I don’t want to be unduly cynical, but the Kent State and Jackson State protests were typical in their day - and were met by the same kinds of police shows of force that we have seen since last fall - the use of the paramilitary tools of their time. I don’t think it is a question of if police will be provoked into indiscriminately shooting or tasering if protests seem out of control, but of when they will panic and unleash deadly force.

Police have shown no reluctance to put on riot gear, conduct mass arrests and use pepper spray, teargas and concussion grenades in recent months, just as they have shown no reluctance to spy on protesters and preemptively arrest people they suspect, often erroneously, of being leaders, as happened in New York this week. Even this video from Portland, where protest organizers say police have backed down, shows SWAT team aiming high-powered rifles at unarmed protesters and videographers.

The Kent and Jackson State anniversaries underscore many questions. When and where will a fatal police overreaction take place? Who will be the victim? What will be the reaction, including from politicians who helped to unduly militarize the police?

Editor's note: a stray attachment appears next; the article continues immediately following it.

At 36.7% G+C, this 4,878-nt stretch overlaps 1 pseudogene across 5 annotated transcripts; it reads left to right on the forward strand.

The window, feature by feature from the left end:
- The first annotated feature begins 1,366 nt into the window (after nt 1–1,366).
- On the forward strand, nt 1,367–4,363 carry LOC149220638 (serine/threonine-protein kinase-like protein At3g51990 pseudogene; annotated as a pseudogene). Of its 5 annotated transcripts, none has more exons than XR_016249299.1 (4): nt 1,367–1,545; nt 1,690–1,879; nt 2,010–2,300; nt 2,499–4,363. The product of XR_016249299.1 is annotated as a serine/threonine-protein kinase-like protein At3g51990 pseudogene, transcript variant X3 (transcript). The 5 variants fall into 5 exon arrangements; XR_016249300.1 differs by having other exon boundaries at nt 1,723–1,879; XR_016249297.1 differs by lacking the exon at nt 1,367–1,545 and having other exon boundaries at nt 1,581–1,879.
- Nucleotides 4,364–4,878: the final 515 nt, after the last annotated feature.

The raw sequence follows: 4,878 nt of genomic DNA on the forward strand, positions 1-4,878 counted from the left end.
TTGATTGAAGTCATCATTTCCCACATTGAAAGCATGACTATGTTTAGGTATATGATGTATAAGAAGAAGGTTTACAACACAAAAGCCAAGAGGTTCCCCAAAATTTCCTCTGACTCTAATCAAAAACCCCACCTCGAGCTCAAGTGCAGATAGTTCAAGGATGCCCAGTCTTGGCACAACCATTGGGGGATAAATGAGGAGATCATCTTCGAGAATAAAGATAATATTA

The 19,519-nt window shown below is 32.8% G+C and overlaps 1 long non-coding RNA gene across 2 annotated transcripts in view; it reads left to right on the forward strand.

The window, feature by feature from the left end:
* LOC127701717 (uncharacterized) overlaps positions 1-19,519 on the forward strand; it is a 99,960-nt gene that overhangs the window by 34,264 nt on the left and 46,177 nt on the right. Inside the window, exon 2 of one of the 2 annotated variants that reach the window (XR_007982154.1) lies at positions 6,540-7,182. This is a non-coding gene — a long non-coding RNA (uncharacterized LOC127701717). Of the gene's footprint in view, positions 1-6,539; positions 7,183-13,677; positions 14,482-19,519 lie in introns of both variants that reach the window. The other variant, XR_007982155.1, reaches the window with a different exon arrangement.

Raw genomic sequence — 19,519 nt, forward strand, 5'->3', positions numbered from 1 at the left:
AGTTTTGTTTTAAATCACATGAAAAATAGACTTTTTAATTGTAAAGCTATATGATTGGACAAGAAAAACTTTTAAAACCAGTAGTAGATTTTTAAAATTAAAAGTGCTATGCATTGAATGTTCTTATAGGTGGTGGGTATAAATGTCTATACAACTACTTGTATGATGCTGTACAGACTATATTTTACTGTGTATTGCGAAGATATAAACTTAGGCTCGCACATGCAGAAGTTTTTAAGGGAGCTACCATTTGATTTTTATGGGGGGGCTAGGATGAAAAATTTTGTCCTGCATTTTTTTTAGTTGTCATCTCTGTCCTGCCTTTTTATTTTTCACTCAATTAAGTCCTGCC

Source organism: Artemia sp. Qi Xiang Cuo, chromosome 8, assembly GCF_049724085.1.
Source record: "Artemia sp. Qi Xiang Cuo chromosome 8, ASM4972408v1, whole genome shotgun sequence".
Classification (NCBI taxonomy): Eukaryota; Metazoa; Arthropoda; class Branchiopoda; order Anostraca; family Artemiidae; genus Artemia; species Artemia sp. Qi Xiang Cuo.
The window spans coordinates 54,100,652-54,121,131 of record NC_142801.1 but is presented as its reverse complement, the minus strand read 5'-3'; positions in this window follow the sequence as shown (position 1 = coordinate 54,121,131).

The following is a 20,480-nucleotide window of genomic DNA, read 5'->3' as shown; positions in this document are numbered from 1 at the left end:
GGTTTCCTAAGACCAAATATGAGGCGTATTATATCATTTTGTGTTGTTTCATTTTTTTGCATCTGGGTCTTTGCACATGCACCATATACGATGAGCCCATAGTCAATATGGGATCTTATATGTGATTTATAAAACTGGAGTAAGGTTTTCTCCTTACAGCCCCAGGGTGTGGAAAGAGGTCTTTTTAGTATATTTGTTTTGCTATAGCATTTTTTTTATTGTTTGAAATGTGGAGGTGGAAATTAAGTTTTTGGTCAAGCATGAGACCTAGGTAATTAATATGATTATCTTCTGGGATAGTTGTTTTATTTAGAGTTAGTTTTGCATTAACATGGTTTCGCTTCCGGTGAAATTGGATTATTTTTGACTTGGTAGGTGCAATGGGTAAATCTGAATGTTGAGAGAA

This scenario is not an accident waiting to happen. Police use undue force all the time, where the consequence is the armed police shooter kills an unarmed victim. It has happened many times in 2012, according to statistics compiled by the government, just not yet at an Occupy or student protest.

Excessive Police Force

What happened in May 1970 has eerie echoes today, particularly in terms of the police responses.

At Kent State, 500 students came out to march a day after then-President Richard Nixon gave a televised address to announce the expansion of the Vietnam War into Cambodia. Some students burned a copy of the Constitution and their draft cards - common protests at the time. That night, some students vandalized downtown businesses and called for more protests, to “bring the war home.”